Slick, glossy and radiating juicy villainy, it knows exactly what kind of movie it is and goes for it with giddy abandon.
It is a misery to be a troll. You haunt the forests of Norway, live in clammy caves and inhabit bodies incapable of processing vitamin D, so that the sun can cause you to crumble into stone. Your obsession is hunting Christians, but because you live in a Norwegian wilderness far from cities, there are few Christians to be found — and since some trolls are taller than trees, they can see you coming.
"Trollhunter" is a mockumentary allegedly edited from anonymous footage and certainly inspired by "The Blair Witch Project." It has something going for it: We see a lot of trolls and we saw precious few witches. At first, the filmmakers aren't even looking for trolls; three young students are on the track of a man suspected of poaching bears. We meet Thomas (Glenn Erland Tosterud); his sound person, Johanna (Johanna Morck), and the cinematographer (Tomas Alf Larsen), none of whom, of course, is especially competent because a requirement of the genre is a lot of Queasy-Cam.
They're on the trail of a suspect, Hans (Otto Jespersen), who prowls the forest trails in a Land Rover with alarming scratches on its doors. Eventually Hans allows them to trail along, and they discover that the Norwegian government employs troll hunters in a secret program to stop the beasts, who are a threat to power pylons, the environment, and of course Christians. They sniff out Christians by their distinctive smell. That leads to some droll scenes in which Hans leads them in smearing their bodies with troll stench.
That's funny. A lot of "Trollhunter" — but not enough — is funny. I imagine the best way to see the movie would be the way it was presented at Sundance, at a "secret" midnight screening at which the capacity audience allegedly has no idea what it is about to see.
Trolls are very ugly, except to other trolls. There are various sorts, including mountain trolls and forest trolls. The shortage of Christians in their locales perhaps explains their ill humor. They spend a great deal of time roaring, bleating, squealing and snorting at a very high volume, which is, after a point, too much of a muchness.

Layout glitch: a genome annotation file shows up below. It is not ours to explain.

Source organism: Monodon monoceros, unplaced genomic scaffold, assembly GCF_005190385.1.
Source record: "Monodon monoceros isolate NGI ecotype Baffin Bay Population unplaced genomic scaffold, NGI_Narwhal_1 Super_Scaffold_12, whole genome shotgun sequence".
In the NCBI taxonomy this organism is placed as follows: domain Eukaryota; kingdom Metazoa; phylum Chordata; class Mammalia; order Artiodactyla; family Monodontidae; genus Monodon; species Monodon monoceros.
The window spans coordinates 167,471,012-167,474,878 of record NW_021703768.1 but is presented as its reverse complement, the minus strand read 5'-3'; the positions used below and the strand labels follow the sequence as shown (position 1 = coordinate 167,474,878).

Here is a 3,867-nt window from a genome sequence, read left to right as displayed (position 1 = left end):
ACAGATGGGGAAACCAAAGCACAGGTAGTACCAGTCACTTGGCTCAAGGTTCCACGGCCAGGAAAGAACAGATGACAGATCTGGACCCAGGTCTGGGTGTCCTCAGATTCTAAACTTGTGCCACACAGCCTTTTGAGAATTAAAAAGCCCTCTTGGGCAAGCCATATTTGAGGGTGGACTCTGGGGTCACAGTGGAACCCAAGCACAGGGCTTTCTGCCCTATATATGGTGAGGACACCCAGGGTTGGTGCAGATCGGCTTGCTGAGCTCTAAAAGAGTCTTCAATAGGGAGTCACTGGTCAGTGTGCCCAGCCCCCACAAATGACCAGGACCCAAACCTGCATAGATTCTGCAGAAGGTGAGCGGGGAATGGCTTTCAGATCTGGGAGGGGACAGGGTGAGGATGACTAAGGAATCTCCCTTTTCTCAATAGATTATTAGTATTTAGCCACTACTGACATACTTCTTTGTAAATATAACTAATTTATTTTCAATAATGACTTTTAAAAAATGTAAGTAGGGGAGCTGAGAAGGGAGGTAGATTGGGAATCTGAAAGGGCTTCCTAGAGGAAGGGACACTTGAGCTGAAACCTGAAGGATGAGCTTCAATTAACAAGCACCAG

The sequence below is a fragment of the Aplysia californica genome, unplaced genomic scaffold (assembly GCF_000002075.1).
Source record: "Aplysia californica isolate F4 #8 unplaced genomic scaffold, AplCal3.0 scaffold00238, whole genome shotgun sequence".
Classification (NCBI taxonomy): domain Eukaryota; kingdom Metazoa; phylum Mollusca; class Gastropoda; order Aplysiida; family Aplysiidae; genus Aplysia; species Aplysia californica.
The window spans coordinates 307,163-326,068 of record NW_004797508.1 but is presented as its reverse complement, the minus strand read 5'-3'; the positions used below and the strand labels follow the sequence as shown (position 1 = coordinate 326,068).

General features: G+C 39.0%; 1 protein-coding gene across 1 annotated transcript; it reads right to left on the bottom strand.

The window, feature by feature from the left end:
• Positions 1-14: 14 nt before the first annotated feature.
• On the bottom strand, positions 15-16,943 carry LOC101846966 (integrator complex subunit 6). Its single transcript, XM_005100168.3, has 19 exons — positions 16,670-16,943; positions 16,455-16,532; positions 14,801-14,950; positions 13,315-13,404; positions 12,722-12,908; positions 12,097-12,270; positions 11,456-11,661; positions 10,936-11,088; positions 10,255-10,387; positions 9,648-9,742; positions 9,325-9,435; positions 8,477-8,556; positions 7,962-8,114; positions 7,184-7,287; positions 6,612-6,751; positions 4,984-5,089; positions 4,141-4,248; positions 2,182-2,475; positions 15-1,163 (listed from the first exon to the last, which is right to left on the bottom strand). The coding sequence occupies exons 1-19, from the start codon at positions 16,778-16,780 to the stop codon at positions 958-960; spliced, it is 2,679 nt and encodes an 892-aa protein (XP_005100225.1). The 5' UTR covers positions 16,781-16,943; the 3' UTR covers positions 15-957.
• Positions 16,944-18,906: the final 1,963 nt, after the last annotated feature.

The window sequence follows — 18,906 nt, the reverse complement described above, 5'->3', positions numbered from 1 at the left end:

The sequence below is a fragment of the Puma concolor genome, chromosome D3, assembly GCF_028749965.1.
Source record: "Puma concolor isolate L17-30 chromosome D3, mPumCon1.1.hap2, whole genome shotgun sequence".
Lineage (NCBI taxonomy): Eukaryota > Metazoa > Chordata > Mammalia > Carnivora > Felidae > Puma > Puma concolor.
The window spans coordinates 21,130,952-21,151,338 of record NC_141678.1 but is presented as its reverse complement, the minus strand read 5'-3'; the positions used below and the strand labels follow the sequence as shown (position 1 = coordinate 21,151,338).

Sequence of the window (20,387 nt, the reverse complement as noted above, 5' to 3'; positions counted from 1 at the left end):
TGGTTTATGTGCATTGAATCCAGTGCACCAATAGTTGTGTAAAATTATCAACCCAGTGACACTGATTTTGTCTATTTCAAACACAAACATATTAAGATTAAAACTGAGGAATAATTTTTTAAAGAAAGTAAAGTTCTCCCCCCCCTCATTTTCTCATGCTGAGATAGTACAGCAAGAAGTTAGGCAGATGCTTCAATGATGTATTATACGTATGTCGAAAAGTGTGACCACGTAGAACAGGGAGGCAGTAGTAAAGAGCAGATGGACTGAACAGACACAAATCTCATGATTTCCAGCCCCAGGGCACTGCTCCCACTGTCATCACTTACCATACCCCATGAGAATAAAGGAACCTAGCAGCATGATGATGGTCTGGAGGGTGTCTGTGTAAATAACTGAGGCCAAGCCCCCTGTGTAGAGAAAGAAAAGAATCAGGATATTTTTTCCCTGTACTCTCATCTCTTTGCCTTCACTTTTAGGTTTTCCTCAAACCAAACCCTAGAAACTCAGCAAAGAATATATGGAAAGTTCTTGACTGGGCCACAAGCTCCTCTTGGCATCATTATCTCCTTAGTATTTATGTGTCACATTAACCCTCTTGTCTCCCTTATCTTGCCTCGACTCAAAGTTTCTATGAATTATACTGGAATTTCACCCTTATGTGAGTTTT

The fake-doc look nicely explains the partial glimpses and incomplete shots during the troll hunt, although we get a nice look at some of the beasts, who have amazingly ugly schnozzolas. There is a scene that seems like a loving tribute to monster movies since time immemorial, in which threatened humans huddle in a cave, and monsters can be seen sniffling at the cave's mouth. This solves the problem of incorporating effects (and miniatures?) into the shot.
At one point, it's explained that trolls cannot be seen in satellite photos. That must be because of their coloration and not their size, because one in particular seems to stand 50 feet tall, easy. Why did I waste time thinking about satellite photos, however, when I was presented with a more pressing problem: If trolls can't stand sunlight, which creates vitamin D and helps with bone calcium, why do they possess so much calcium that a leading cause of death is instant calcification, which is not a pretty sight? Unfortunately, the film ends abruptly before the troll hunters can explain that. Of course it's a requirement of the genre that all the children of "Blair Witch" end abruptly. But I digress.
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A review of the "Mystery Science Theater 3000" revival that's now playing on Netflix.